To John Jay
Grosvenor Square Westminster August 6. 17851
I find the Spirit of the Times very different from that which you and I Saw, when We were here together, in the months of November and december 1783.2
Then, the Commerce of the United States had not fully returned to these Kingdoms: Then, the Nation had not digested, its System, nor determined to adhere So closely to its navigation Acts, relatively to the United States: Then, it was common in Conversation, to hear a respect and regard for America, professed and even boasted of.
Now, the Boast is that our Commerce has returned to its old Channells and that it can flow in no other. Now the Utmost Contempt of our Commerce is freely expressed, in Pamphlets, Gazettes Coffee houses and in common Street Talk: I wish I could not add to this, the Discourses of Cabinet Councillors, and Ministers of State, as well as Members of both Houses of Parliament.
The national Judgment and popular Voice, is so decided in favour of the Navigation Acts, that neither Administration nor Opposition, dare avow a Thought of relaxing them farther than has been already done.
This decided Cast has been given to the public Opinion and the national Councils, by two Facts, or rather Presumptions. the first is that in all Events this Country is Sure of the american Commerce. even in case of War, they think, that British Manufactures will find their Way to the United States, through France, Holland the Austrian Low Countries, Spain, Portugal, Sweeden, the French and Dutch West Indies, and even through Canada And Nova Scotia. the Second is, that the American States are not and cannot be united. The landed Interest will never join with the Commercial Interest, nor the Southern States with the northern in any Measures of Retaliation, or expressions of Resentment. These Things have been So often affirmed to this People by the Refugees, and they have So often repeated them to one another, that they now fully believe them. and I am firmly perswaded they will try the Experiment, as long as they can maintain the Credit of their Stocks. It is our Part then to try our Strength. You know, better than I do whether the States will give Congress, the Power, and whether Congress, when they have the Power, will judge it necessary or expedient to exert it, in its Plenitude.
You was present in Congress, Sir, in 1774, when many Members discussed in detail the commercial Relations, between the United States, then United Colonies, and Great Britain, Ireland the British West Indies, and all other Parts of the British Empire and Shewed to what a vast amount, the Wealth, Power and Revenue of Great Britain would be affected, by a total Cessation of Exports and Imports.3 The British Revenue is now in So critical a Situation, that it might be much sooner and more essentially affected, than it could be then. You remember however, Sir, that although the Theory was demonstrated the Practice was found very difficult.
Britain has ventured to begin commercial Hostilities. I call them Hostilities, because their direct Object, is not So much the Increase of their own Wealth, Ships or Sailors, as the Diminution of ours. a Jealousy of our naval Power, is the true Motive, the real Passion which actuates them. They consider the United States as their Rival, and the most dangerous Rival they have in the World. I See clearly they are less afraid of an Augmentation of French Ships and Sailors than American They think they foresee, that if the United States, had the same Fisheries, the Same carrying Trade, and the same Merket for ready built Ships which they had ten Years ago, they would be in so respectable a Posture and so happy in their Circumstances, that their own Seamen, Manufacturers and Merchants too would hurry over to them.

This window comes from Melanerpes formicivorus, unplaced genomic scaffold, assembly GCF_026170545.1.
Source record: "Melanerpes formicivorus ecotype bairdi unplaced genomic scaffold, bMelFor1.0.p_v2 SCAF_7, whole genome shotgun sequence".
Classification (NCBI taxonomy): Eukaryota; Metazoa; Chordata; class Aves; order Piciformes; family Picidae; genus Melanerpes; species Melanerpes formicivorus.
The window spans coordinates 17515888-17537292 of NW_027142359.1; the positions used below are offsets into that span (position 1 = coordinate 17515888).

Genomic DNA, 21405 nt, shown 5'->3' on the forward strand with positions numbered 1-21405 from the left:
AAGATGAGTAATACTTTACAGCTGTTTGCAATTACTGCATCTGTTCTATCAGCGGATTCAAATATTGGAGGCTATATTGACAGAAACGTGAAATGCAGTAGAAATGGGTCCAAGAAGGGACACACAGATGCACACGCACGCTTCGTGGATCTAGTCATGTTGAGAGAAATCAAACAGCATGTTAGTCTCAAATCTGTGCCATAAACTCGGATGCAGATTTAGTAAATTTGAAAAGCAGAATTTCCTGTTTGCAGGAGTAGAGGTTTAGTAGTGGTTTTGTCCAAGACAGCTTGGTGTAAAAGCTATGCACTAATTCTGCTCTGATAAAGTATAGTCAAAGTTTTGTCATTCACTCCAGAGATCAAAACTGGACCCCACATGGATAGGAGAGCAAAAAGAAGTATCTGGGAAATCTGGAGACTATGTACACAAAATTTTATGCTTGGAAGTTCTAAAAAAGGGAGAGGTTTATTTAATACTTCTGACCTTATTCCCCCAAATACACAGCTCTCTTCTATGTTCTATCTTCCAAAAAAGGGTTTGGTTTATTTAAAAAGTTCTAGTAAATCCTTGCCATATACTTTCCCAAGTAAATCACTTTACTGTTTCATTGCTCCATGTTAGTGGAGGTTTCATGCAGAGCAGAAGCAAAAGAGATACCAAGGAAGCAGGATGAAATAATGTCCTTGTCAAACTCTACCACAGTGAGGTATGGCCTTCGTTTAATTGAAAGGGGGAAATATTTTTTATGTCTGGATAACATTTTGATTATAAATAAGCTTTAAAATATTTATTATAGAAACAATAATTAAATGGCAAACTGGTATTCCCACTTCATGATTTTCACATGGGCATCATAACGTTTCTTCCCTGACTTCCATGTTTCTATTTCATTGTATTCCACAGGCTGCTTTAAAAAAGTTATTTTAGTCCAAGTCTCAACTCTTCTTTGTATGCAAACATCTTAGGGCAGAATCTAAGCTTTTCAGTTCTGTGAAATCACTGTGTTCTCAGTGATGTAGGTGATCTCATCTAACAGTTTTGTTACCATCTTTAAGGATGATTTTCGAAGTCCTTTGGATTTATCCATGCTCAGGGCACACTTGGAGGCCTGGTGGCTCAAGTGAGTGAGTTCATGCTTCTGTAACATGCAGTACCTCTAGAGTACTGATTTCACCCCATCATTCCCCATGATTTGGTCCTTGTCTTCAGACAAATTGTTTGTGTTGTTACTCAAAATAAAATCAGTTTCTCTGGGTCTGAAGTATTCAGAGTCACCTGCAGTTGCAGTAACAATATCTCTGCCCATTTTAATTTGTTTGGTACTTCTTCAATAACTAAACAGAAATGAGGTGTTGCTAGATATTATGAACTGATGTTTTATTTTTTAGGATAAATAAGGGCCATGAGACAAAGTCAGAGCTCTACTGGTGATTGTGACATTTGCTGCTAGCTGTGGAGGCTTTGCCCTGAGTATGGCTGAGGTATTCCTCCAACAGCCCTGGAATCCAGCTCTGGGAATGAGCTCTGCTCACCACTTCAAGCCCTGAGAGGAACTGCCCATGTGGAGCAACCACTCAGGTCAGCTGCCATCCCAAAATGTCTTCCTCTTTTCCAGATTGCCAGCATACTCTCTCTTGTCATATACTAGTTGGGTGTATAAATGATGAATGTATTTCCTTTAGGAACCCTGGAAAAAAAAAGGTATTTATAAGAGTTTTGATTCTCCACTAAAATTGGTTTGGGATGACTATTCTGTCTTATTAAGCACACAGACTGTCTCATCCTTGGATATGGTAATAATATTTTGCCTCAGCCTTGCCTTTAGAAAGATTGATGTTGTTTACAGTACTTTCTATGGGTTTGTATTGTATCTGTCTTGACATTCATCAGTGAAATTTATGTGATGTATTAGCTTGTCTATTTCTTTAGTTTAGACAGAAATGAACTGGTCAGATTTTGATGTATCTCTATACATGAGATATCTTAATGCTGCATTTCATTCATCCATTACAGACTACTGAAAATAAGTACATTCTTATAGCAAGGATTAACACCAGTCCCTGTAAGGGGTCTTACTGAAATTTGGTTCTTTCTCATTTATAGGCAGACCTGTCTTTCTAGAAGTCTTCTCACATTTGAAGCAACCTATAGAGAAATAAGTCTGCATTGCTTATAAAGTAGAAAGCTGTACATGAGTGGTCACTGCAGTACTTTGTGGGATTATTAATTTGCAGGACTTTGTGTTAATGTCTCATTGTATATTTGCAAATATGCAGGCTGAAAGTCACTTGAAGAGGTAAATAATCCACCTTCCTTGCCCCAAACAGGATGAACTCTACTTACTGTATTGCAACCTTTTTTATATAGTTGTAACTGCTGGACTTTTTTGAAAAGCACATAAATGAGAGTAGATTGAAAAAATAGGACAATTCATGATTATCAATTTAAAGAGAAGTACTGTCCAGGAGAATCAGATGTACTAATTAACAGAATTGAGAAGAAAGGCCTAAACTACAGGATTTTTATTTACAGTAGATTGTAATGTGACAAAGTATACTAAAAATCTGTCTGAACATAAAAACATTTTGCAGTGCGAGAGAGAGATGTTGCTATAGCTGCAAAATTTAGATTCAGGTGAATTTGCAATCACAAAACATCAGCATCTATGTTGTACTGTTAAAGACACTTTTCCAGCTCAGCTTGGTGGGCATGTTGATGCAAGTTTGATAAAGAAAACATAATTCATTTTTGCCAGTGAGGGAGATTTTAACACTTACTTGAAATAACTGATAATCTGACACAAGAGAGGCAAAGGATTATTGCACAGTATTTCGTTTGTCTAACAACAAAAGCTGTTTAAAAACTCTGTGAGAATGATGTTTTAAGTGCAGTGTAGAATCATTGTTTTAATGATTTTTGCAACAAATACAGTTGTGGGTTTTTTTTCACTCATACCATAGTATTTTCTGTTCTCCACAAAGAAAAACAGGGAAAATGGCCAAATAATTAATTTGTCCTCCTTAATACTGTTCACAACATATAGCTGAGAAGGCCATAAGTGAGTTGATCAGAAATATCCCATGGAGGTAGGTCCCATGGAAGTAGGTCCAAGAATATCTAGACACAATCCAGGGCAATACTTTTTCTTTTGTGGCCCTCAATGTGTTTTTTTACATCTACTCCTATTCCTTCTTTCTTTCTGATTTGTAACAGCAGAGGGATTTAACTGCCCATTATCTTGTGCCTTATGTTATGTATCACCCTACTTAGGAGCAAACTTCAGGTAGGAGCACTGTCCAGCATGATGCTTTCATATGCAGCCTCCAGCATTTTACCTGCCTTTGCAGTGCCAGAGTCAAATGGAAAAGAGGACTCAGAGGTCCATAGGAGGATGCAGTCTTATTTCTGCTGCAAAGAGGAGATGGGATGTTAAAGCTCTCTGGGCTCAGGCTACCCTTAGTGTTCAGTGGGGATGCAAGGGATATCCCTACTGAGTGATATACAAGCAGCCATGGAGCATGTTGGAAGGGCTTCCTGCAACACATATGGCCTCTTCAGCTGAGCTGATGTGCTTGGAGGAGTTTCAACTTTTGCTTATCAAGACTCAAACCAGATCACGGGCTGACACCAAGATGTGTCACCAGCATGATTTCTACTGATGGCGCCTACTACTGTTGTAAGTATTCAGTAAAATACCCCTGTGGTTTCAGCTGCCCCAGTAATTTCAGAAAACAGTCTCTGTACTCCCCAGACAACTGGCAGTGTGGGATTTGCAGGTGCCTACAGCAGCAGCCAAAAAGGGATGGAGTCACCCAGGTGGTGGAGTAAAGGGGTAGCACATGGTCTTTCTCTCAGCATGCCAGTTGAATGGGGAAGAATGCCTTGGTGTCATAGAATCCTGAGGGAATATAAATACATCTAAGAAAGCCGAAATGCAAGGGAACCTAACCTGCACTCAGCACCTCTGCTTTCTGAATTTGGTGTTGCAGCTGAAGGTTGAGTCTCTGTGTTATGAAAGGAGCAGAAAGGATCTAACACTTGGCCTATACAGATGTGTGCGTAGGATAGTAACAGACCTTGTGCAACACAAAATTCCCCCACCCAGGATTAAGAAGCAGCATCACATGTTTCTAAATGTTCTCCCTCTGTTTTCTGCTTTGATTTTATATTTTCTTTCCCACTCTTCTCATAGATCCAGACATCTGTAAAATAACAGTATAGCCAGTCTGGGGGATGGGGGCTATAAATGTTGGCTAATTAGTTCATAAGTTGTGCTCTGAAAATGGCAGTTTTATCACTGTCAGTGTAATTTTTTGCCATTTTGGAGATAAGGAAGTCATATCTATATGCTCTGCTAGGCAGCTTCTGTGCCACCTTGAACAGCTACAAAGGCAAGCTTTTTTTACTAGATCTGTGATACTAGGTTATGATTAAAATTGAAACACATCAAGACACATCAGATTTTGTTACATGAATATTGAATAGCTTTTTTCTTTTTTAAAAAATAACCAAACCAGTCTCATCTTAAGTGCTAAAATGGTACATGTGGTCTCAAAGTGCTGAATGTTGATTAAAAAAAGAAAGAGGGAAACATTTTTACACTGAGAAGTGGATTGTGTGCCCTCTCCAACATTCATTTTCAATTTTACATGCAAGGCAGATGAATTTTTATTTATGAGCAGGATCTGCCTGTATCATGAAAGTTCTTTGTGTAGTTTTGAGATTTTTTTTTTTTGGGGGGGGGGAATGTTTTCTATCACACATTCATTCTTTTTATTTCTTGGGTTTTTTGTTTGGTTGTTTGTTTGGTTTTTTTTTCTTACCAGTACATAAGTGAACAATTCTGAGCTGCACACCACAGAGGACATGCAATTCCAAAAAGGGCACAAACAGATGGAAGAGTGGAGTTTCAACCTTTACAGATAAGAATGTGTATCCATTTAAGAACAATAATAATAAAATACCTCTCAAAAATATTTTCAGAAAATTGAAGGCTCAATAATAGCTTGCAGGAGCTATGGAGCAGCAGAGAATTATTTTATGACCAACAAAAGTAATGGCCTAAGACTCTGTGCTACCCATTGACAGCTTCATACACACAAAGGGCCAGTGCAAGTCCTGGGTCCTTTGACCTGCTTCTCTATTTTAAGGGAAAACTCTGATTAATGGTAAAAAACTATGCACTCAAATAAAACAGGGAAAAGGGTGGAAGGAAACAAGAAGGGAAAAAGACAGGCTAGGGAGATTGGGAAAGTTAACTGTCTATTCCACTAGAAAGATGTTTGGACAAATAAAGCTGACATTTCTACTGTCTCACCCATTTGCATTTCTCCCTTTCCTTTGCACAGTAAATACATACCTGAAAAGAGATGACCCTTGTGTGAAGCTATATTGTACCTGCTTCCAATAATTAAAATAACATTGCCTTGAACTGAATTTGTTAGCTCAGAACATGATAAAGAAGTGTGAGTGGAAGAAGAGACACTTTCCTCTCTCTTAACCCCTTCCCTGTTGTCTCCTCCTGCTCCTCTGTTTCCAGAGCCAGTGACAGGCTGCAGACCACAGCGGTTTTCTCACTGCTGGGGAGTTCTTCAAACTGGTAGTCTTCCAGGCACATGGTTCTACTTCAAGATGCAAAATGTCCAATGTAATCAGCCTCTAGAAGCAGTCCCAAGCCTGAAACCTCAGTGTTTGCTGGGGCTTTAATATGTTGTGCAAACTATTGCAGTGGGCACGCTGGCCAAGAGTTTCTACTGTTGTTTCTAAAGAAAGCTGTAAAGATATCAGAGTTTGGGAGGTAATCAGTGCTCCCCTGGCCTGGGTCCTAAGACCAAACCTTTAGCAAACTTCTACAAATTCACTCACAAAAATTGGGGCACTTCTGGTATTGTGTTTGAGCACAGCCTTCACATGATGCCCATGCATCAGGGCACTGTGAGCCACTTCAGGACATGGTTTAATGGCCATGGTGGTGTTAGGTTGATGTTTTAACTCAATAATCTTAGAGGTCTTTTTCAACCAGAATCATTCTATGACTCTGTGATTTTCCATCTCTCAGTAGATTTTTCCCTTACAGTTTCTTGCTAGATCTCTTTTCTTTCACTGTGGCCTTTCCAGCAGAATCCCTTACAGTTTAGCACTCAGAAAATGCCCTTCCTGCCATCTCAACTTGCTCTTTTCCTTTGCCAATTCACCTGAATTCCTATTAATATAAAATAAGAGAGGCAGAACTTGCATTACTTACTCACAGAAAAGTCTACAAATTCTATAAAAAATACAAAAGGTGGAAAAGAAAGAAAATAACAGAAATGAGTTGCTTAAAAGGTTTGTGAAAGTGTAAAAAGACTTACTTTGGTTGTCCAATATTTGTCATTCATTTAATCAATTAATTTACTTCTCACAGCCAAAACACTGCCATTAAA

If Congress Should enter in earnest into this Commercial War, it must necessarily be a long one, before it can fully obtain the Victory, and it may excite Passions on both Sides which may break out into a military War. it is to be hoped therefore that the People and their Councils will proceed with all the Temperance and Circumspection, which Such a State of Things requires. I would not advize to this commercial Struggle if I could See a Prospect of Justice without it, but I do not. every Appearance is on the contrary. I have not indeed obtained any direct Evidence of the Intentions of the Ministry, because I have received no Answer to any of my Letters to Lord Carmarthen. and it Seems to me, to press them, at this Juncture, with any great Appearance of Anxiety, would not be good Policy. Let them hear, a little more News from Ireland, France—and perhaps Spain, as well as America, which I think will opperate in our favour.
RC (PCC, No. 84, V, f. 585–588). LbC (Adams Papers); APM Reel 111.
2. For JA’s visit to London in late 1783, when Jay also was in England, see vol. 15:index.
3. JA presumably refers to the debates over nonimportation and nonexportation that resulted in the Continental Association of 20 Oct. 1774 that JA and Jay signed as members of the Massachusetts and New York delegations (JCC description begins Journals of the Continental Congress, 1774–1789, ed. Worthington Chauncey Ford, Gaillard Hunt, John C. Fitzpatrick, Roscoe R. Hill, and others, Washington, D.C., 1904–1937; 34 vols. description ends , 1:62–81). For JA’s views at the time and his contributions to the deliberations of the First Continental Congress, see vol. 2:144–163.